· Vatican City ·

Ghana: Fr Andrew Campbell’s healing mission of hope

 Ghana: Fr Andrew Campbell’s healing mission of hope  ING-022
31 May 2024

On Monday, 27 May, Pope Francis received in private audience the Irish svd priest, Fr Andrew Campbell, a missionary who has lived and worked in Ghana for the last 53 years.

Inspired by Saint Theresa of Kolkata, India, Fr Andrew Campbell has dedicated his life to working with the poor and marginalized of Ghana. He has had great impact, especially working with street children, those suffering from disabilities such as Leprosy, and those generally disadvantaged by society.

I was a Labourer at the age of 13

“I was working at the age of 13 as a Labourer. So, I know what it is like to go without education. I don’t want anybody to go through what I went through . … there are a hundred thousand street children in the City of Accra living on the streets. They range from little kids onwards …. But with the Lepers, I am actually living with them. I help them, ensuring everything is okay: their health and food. I care for these needs while living with them,” Fr Campbell said.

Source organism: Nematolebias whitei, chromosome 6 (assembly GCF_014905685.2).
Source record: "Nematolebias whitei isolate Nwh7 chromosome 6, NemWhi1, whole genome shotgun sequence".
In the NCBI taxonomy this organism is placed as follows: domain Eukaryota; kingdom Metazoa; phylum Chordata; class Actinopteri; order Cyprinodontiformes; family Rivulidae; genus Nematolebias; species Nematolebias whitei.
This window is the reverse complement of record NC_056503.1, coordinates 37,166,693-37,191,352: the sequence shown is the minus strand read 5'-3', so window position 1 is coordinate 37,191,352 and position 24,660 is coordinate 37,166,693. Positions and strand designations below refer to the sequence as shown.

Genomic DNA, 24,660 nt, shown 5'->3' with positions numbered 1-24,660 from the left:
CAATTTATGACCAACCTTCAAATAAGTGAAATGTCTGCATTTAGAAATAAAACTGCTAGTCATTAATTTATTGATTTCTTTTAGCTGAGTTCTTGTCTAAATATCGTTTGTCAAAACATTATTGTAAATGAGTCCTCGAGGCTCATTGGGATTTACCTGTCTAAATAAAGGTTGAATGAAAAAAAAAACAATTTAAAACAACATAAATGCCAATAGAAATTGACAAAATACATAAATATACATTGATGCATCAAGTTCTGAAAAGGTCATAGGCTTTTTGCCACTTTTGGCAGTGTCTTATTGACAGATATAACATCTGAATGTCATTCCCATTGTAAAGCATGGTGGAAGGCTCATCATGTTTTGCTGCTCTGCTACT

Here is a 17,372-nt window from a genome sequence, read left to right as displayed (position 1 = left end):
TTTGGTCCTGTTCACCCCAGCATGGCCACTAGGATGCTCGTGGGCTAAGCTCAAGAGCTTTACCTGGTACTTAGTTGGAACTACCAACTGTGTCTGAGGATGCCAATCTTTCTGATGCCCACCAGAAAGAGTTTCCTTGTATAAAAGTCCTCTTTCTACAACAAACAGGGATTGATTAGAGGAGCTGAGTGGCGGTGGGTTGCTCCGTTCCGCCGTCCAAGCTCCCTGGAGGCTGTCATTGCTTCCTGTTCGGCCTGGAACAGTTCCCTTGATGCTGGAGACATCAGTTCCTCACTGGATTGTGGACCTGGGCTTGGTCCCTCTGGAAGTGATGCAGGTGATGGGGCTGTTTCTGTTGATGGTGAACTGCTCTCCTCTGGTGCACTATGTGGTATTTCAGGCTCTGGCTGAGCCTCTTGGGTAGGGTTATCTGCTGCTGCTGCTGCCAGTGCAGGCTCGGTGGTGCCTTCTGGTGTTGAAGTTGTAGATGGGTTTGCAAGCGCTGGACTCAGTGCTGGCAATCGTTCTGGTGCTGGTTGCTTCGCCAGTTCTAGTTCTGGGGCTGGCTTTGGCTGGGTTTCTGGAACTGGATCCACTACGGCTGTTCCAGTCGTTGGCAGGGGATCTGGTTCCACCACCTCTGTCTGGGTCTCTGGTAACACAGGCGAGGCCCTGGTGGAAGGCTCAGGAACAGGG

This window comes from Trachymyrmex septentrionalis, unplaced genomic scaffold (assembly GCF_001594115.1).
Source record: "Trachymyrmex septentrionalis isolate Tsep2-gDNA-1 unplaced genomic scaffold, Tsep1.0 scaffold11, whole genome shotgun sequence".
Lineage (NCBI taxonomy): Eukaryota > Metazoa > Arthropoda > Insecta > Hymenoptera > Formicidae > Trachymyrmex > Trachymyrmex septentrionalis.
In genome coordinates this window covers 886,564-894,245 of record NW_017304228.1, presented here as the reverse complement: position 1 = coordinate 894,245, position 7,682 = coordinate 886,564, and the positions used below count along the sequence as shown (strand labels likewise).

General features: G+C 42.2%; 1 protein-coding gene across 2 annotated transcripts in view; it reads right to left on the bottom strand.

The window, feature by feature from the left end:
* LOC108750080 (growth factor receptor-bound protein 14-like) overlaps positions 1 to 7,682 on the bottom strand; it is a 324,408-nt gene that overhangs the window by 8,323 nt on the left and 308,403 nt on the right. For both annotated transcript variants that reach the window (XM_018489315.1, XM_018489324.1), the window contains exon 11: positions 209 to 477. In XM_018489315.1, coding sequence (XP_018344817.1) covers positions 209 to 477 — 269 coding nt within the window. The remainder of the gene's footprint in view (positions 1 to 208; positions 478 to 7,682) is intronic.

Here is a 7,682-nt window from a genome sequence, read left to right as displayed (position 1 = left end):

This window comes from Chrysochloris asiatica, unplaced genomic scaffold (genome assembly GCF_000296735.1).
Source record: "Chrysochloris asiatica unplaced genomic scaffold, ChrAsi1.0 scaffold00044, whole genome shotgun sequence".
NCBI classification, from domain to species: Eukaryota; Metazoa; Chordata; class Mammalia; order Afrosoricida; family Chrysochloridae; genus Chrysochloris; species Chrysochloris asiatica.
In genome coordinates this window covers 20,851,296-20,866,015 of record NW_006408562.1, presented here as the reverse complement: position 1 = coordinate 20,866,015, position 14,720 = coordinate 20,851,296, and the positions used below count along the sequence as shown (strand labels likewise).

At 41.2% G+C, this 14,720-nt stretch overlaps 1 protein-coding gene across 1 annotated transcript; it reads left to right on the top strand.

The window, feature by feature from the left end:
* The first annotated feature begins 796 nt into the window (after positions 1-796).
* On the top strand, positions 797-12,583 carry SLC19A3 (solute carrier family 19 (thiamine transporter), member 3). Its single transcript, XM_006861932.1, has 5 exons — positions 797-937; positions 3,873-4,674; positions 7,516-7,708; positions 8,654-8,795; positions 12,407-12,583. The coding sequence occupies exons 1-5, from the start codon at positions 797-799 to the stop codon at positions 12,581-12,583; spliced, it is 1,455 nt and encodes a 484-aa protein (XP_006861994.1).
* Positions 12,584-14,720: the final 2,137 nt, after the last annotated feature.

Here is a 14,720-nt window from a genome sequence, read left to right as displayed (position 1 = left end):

Meeting Pope Francis

Speaking to Vatican News after meeting with Pope Francis, Fr Campbell expressed his great joy at the encounter.

“I can’t put words to it. It was so wonderful meeting him [Pope Francis]. This man has always attracted me with his love for the poor”, Fr Campbell said.

Fr Campbell was accompanied to the Vatican meeting with the Pope, by the Ghanaian couple, Mr Gabriel Asempa Antwi and his wife, Priscilla. Also, present were H.E. Mrs Merene Botsio Benyah, Ghana’s Ambassador Extraordinary and Plenipotentiary to Italy. She was with her dear husband, Mr Henry Benyah.

From Mangoes to a new calling

It all started when someone suffering from Leprosy gave Fr Campbell a bag of Mangoes. He failed to eat them, fearing he could contract the disease himself. Then, his conscience got the better of him. He went to see where those suffering from Leprosy were staying. He was appalled by the conditions and, from there, started an apostolate to Ghana’s marginalised.

By Paul Samasumo